15th to 18th Centuries

Las Palmas de Gran Canaria Carnival is one of the oldest, most deeply rooted and unique festivals of the Canary Islands capital. For over five centuries the city has celebrated with masquerading, tomfoolery... and flesh.

 Its origins go back practically to the dawn of history. The Gran Canaria capital, founded on June 24, 1478, soon became known for its ability to bring together cultures, with the presence of settlers of various origins.

The Historia de Canarias (the 'History of the Canary Islands') by José de Viera y Clavijo, recounting the arrival of the field marshal Íñigo de Brizuela at the islands in February 1635, reveals: “a great dinner was served that night, and three banquets on the days of Shrovetide...”

In addition, various 16th-Century documents allude to the presence of Italians in the city and their fondness of masked balls. 


19th Century

The festival made its first significant leap in the mid 19th Century with the emergence of sociocultural institutions with the faculty to organise parties for various occasions, complemented by the first parades of allegorical floats and carriages accompanied by masqueraders. This was the time of the Círculo Mercantil (the 'Merchants' Circle'), the Gabinete Literario (the 'Literary Bureau') and Club Las Palmas, all based in and around the city's historic centre, where the Pérez Galdós Theatre witnessed numerous scenes of dancing and carnivalesque entertainment.

20th Century - The Winter Festival

By the 20th Century, the emergence of institutions like the Club Náutico (the 'Sailing Club') and Club Victoria added the city's wharves and the La Isleta neighbourhood to the carnival map. State repression prevented the development of an event that was disguised under the name Fiestas de invierno, or 'Winter Festival', which locals kept alive in secrecy, at events almost always hosted by the most notable social and sports clubs. They organised dances and parties that were attended by local residents who hid their costumes under sheets until they reached the premises.

20th Century- 1976: The recovery of the street carnival

The modern carnival took on its current format from 1976. This was when the party on the street was recovered. A few months after the death of Franco, an Isleta resident, Manolo García, called the civil governor of the province and obtained authorisation to bring the carnival back onto the city's streets, and a costume parade was held after 40 years of prohibition. La Isleta residents formed the first Patronato del Carnaval, or Carnival Trust, and took charge of organising the event in these early years.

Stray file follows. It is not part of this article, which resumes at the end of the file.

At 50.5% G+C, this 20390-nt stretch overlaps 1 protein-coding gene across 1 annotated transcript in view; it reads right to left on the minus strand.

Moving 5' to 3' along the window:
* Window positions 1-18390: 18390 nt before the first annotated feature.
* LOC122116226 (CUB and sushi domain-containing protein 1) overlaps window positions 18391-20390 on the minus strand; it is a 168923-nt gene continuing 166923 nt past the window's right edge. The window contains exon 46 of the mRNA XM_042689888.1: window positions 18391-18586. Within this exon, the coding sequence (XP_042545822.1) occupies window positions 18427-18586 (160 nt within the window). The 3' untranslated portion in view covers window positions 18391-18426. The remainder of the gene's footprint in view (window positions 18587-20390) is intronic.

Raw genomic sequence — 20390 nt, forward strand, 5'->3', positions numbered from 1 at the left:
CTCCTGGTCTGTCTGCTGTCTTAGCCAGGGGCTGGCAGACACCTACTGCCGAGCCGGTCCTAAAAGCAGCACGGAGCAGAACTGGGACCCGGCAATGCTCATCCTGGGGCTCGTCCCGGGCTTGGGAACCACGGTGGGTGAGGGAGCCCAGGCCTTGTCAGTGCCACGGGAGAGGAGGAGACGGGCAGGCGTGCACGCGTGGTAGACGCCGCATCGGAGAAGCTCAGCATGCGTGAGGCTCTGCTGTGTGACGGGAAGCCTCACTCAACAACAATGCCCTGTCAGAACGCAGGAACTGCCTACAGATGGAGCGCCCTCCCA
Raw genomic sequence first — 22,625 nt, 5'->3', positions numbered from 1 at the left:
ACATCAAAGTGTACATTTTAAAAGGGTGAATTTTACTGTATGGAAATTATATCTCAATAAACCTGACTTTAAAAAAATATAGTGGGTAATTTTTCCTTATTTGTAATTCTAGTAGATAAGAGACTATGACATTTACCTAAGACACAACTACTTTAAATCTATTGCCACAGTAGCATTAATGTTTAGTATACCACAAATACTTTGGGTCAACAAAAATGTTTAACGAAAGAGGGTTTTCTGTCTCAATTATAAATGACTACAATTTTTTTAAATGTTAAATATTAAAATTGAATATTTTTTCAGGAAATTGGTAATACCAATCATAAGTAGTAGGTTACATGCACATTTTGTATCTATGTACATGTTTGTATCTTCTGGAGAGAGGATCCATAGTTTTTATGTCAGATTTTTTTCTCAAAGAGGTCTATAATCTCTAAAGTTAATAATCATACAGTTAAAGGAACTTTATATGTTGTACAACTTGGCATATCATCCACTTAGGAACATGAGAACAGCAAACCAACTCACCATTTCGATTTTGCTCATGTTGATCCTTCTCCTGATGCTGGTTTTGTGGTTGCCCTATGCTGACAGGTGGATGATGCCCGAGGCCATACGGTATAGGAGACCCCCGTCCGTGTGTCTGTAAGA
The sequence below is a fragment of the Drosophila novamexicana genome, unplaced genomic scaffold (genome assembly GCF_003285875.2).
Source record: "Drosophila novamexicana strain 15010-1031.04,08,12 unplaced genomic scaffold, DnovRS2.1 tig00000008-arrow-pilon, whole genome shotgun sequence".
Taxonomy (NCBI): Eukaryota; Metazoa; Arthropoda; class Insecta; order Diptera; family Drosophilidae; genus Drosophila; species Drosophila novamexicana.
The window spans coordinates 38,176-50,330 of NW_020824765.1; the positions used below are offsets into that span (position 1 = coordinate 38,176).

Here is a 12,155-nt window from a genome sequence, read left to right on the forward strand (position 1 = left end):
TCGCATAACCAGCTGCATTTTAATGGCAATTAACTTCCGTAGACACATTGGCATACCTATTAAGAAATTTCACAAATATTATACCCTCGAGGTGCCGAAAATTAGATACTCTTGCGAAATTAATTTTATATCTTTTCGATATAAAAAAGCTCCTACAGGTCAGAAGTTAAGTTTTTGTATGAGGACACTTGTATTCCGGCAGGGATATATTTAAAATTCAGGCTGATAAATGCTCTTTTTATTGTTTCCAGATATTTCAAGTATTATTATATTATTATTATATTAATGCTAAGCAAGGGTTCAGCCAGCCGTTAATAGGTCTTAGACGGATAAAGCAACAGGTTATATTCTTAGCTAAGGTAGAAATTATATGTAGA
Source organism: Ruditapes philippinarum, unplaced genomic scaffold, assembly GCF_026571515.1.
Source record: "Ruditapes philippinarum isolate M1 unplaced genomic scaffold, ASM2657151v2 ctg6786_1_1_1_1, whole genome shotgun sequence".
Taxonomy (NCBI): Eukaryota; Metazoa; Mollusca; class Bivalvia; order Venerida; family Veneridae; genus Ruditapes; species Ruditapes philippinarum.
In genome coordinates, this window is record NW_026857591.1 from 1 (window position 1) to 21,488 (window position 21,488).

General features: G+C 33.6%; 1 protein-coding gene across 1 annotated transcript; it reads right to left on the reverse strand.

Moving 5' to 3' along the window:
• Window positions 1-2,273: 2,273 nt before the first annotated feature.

The 1980s

In the 1980s, the carnival organisers had to professionalise and specialise. The Carnival had taken over the entire city and required a bigger budget, more activities and municipal planning. This sowed the seeds for the agreement that was reached between the Carnival Trust and the Municipal Council. The mayor Juan Rodríguez Doreste played a pivotal role in this process as a true carnival-lover who backed the creation of a Mixed Commission that would organise the event.

In 1986 another step was taken in the organisation of the Carnival with the creation of the Las Palmas Carnival Foundation, which included representatives from the municipal council, the political parties, the residents' associations, carnival groups and other social groups. At this time a Venetian party was organised in Vegueta which is still remembered today.

The 1990s

The 1990s started with some changes to the structure of the festival and the Fiestas del Carnaval de Las Palmas limited company was created. In 1995 the main events returned to Parque Santa Catalina, which was established as the focal point of the carnival.

1998 marked a turning point in the recent history of Las Palmas de Gran Canaria Carnival as the year of the first Drag Queen Gala, which surpassed all expectations and has since established itself as a flagship event and the festival's calling card overseas.

The 21st Century - The outward expansion of the carnival

Over the last thirty years, the carnival has gone on to become the most socially and economically important festival of the island of Gran Canaria and one of its main tourist attractions. It is a celebration that has known how to adapt to the new demands in leisure and entertainment of a mass media society, while preserving all its traditional flavour.

In 2001 the Promoción de la Ciudad de Las Palmas de Gran Canaria, S.A. company was set up to manage and organise the carnival parties.

The Gran Canaria capital's carnival has a history peppered with worthy contributions from many well-loved popular celebrities like Juanito El Pionero or the unforgettable Charlot (a perennial masquerader of the brilliant Charlie Chaplin).

At the same time it has become a festival capable of reinventing itself with the times by incorporating new acts and events.

Now, with its anthem Invitación al Carnaval ('Invitation to the Carnival') by Sindo Saavedra, the festival is a true popular phenomenon whose only goal is revelry in a carnival city.